Small Business Year-End Checklist
Year-end has arrived and that means it’s time to get the business finances in order and start preparing for tax season.
While many are still soaking up holiday cheer, business owners are busy gearing up for their “favourite” season – tax season!
To help out my fellow business owners, I have created a checklist of tasks to be completed prior to closing your books for 2017.
12-Step Year-End Checklist
1) Reconcile All Accounts (bank/credit card)
To begin with, complete all account reconciliations. This is the best way to ensure you have posted all transactions to your accounting records. They ensure that your General Ledger balances to your bank and credit card statements.
Above all, verify that you have sent invoices to all customers for services rendered or work performed.
Follow up with customers who owe you money. Send them past-due statements and/or give them a reminder call. Moreover, now is the time to decide whether to write-off any receivables that you haven’t been able to collect throughout the year.
Ensure your inventory balance is accurately reflected on the balance sheet. The best way to do this is to do an inventory count. Also, you will need the following balances to prepare your tax return: 1) Jan 1st inventory balance, 2) inventory purchases made throughout the year, 3) inventory sold throughout the year, 4) inventory adjustments and 5) Dec 31st closing inventory balance.
Verify the assets listed on your balance sheet are still in use. If you sold or disposed of, you will need the dates and values of sale/disposal. Ensure that any new assets acquired are added to your balance sheet.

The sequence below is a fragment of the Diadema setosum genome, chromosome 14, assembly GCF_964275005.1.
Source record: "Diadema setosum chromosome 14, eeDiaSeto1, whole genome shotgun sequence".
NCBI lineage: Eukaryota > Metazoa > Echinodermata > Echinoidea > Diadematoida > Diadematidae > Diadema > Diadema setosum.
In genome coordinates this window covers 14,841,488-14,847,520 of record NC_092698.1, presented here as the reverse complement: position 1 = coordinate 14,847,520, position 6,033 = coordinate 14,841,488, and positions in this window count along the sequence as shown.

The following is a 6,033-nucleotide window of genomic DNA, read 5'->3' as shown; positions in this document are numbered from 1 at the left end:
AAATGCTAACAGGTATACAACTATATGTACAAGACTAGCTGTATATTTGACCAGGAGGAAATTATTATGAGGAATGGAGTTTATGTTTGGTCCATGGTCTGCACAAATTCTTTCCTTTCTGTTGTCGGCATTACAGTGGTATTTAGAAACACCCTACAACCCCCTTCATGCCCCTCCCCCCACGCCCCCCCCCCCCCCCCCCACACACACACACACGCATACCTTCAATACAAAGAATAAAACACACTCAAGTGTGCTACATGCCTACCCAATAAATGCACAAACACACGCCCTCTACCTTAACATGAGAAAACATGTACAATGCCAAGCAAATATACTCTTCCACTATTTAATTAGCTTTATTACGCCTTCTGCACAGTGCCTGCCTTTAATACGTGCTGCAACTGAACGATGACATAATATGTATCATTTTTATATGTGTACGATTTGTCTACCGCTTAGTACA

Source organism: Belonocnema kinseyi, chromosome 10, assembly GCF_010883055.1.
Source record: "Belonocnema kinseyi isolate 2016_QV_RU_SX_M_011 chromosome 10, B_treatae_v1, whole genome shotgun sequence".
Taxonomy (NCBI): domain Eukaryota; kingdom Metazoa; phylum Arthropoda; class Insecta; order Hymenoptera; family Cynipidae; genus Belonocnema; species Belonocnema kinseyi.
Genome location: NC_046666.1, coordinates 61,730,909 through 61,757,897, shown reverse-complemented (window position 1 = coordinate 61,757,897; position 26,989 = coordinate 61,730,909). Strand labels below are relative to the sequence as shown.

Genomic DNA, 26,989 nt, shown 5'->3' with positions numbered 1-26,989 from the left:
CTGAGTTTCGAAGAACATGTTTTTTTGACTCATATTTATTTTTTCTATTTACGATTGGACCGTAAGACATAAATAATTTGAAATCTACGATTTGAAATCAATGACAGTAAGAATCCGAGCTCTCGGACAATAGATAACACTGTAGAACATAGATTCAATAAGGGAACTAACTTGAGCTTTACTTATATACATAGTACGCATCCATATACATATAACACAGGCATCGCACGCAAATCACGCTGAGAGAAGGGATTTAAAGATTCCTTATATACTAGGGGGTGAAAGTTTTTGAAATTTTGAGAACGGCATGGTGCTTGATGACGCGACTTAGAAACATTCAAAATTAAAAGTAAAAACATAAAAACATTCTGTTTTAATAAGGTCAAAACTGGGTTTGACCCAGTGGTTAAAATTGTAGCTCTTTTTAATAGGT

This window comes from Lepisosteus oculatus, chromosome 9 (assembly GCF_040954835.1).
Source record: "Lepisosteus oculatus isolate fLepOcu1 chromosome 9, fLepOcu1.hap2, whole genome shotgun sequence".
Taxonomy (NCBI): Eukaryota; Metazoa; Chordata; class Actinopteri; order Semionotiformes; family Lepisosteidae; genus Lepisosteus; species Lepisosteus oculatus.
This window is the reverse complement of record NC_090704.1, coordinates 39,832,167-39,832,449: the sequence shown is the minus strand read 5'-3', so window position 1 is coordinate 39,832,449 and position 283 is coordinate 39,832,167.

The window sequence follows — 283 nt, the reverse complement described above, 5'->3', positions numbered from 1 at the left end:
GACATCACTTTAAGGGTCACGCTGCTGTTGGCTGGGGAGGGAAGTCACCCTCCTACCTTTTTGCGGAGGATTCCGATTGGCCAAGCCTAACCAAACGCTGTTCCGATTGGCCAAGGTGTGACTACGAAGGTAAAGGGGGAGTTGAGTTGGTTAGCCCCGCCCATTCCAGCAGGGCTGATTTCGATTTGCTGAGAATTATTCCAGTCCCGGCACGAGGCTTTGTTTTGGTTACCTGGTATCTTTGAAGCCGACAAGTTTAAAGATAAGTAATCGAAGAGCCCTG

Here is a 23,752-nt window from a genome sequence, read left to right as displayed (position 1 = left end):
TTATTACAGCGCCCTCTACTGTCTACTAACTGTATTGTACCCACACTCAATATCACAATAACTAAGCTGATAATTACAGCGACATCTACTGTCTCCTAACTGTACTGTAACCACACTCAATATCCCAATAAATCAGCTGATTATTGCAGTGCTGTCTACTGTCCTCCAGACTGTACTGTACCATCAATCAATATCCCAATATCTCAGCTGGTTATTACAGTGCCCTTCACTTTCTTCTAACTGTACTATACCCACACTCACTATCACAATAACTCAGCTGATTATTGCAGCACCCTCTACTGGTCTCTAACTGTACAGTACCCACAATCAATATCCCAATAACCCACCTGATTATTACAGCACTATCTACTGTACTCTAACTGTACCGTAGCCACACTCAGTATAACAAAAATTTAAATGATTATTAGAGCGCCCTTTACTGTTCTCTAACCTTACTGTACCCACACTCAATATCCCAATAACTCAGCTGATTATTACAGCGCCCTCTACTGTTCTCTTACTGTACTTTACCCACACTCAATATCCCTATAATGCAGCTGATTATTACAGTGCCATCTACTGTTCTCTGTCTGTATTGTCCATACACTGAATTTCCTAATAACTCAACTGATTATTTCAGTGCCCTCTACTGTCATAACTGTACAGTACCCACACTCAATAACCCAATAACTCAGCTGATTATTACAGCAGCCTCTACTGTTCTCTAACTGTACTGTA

Verify existing asset depreciation values and additionally, post any remaining depreciation entries.
7) Expenses & Accounts Payable
Make sure all expenses and payables are current. Most of this work should have already been completed as a result of the bank reconciliations completed in #1.
8) Loans/Notes Payable
Another key point includes validating loan balances are accurate and that all interest and principal payments recorded are correct.
9) Contractor Payments
While this aspect doesn’t apply to all businesses, it is gaining importance for the CRA. So, if you are in the construction industry and sub-contracted work over the year, now is a good time to compile information for preparation of the T5018 – Statement of Contract Payments.
10) Payroll, GST/HST & Workers Compensation
In this case, verify all government remittance account balances against filed submissions. Making sure everything is in balance will then prevent discrepancies with the CRA and other government agency records.
11) Adjusting Entries
After you have gone through all of the above, double-check your financial statements – does everything make sense? Have you accounted for all sources of income? All expenses? Remember no receipt = no deduction. Furthermore, make any adjusting entries as necessary and post any required accruals.
12) Back-Up Your Files
And finally, ensure you back-up your files to prevent data-loss.
In the event that any of the above tasks make your blood-pressure rise, it’s probably best to contact an accountant to help you get your year-end sorted out. It may even be beneficial for you to look into a monthly bookkeeping service if you find keeping up with your books is overwhelming. It’s important to realize that accurate bookkeeping creates a solid financial foundation for your business – when overlooked, can lead to mistakes in reporting.